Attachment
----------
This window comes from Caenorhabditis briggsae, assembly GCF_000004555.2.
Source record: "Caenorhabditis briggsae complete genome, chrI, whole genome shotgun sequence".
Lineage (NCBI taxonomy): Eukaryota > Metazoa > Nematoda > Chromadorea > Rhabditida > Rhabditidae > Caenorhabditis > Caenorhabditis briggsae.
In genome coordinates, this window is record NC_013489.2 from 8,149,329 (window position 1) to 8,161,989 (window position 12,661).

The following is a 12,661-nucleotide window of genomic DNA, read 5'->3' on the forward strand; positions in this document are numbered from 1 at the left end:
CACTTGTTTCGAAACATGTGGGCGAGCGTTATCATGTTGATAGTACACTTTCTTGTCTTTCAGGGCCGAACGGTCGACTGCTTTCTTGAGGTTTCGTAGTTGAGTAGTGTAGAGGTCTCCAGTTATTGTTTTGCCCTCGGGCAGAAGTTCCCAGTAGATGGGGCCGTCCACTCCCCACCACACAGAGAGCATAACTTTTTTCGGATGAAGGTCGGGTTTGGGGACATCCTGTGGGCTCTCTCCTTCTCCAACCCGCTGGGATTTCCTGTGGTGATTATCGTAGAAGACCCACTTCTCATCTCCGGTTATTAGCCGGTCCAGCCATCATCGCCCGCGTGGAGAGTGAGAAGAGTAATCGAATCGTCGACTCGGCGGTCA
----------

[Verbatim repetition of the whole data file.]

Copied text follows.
This window comes from Caenorhabditis briggsae, assembly GCF_000004555.2.
Source record: "Caenorhabditis briggsae complete genome, chrI, whole genome shotgun sequence".
Lineage (NCBI taxonomy): Eukaryota > Metazoa > Nematoda > Chromadorea > Rhabditida > Rhabditidae > Caenorhabditis > Caenorhabditis briggsae.
In genome coordinates, this window is record NC_013489.2 from 8,149,329 (window position 1) to 8,161,989 (window position 12,661).

The following is a 12,661-nucleotide window of genomic DNA, read 5'->3' on the forward strand; positions in this document are numbered from 1 at the left end:
CACTTGTTTCGAAACATGTGGGCGAGCGTTATCATGTTGATAGTACACTTTCTTGTCTTTCAGGGCCGAACGGTCGACTGCTTTCTTGAGGTTTCGTAGTTGAGTAGTGTAGAGGTCTCCAGTTATTGTTTTGCCCTCGGGCAGAAGTTCCCAGTAGATGGGGCCGTCCACTCCCCACCACACAGAGAGCATAACTTTTTTCGGATGAAGGTCGGGTTTGGGGACATCCTGTGGGCTCTCTCCTTCTCCAACCCGCTGGGATTTCCTGTGGTGATTATCGTAGAAGACCCACTTCTCATCTCCGGTTATTAGCCGGTCCAGCCATCATCGCCCGCGTGGAGAGTGAGAAGAGTAATCGAATCGTCGACTCGGCGGTCA